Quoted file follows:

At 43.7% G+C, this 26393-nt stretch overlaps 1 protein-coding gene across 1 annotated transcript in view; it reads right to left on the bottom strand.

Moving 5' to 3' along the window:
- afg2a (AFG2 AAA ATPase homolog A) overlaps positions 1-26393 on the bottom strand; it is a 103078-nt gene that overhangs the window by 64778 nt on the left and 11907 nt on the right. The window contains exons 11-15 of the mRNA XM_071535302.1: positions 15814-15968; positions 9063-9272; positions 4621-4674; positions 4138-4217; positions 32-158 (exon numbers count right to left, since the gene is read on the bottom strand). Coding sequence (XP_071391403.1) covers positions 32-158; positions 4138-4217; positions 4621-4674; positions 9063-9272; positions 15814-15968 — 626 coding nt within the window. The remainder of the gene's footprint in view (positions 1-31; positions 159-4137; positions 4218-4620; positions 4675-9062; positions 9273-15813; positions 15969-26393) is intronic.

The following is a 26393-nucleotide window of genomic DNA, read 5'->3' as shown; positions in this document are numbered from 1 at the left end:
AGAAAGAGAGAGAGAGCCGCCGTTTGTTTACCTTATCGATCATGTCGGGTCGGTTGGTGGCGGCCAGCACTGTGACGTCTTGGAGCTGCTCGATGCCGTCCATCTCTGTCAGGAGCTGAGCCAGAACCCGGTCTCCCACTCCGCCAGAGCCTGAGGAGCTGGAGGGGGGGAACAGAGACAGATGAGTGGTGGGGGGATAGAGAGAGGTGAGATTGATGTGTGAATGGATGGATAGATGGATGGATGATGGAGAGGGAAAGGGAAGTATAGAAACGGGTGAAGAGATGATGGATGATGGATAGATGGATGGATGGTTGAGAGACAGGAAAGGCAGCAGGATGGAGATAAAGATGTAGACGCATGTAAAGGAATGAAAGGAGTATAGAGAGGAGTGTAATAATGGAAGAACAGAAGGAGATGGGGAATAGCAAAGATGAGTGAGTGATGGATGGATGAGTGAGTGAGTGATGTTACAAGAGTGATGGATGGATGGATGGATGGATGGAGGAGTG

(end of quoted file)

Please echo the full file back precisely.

At 43.7% G+C, this 26393-nt stretch overlaps 1 protein-coding gene across 1 annotated transcript in view; it reads right to left on the bottom strand.

Moving 5' to 3' along the window:
- afg2a (AFG2 AAA ATPase homolog A) overlaps positions 1-26393 on the bottom strand; it is a 103078-nt gene that overhangs the window by 64778 nt on the left and 11907 nt on the right. The window contains exons 11-15 of the mRNA XM_071535302.1: positions 15814-15968; positions 9063-9272; positions 4621-4674; positions 4138-4217; positions 32-158 (exon numbers count right to left, since the gene is read on the bottom strand). Coding sequence (XP_071391403.1) covers positions 32-158; positions 4138-4217; positions 4621-4674; positions 9063-9272; positions 15814-15968 — 626 coding nt within the window. The remainder of the gene's footprint in view (positions 1-31; positions 159-4137; positions 4218-4620; positions 4675-9062; positions 9273-15813; positions 15969-26393) is intronic.

The following is a 26393-nucleotide window of genomic DNA, read 5'->3' as shown; positions in this document are numbered from 1 at the left end:
AGAAAGAGAGAGAGAGCCGCCGTTTGTTTACCTTATCGATCATGTCGGGTCGGTTGGTGGCGGCCAGCACTGTGACGTCTTGGAGCTGCTCGATGCCGTCCATCTCTGTCAGGAGCTGAGCCAGAACCCGGTCTCCCACTCCGCCAGAGCCTGAGGAGCTGGAGGGGGGGAACAGAGACAGATGAGTGGTGGGGGGATAGAGAGAGGTGAGATTGATGTGTGAATGGATGGATAGATGGATGGATGATGGAGAGGGAAAGGGAAGTATAGAAACGGGTGAAGAGATGATGGATGATGGATAGATGGATGGATGGTTGAGAGACAGGAAAGGCAGCAGGATGGAGATAAAGATGTAGACGCATGTAAAGGAATGAAAGGAGTATAGAGAGGAGTGTAATAATGGAAGAACAGAAGGAGATGGGGAATAGCAAAGATGAGTGAGTGATGGATGGATGAGTGAGTGAGTGATGTTACAAGAGTGATGGATGGATGGATGGATGGATGGAGGAGTG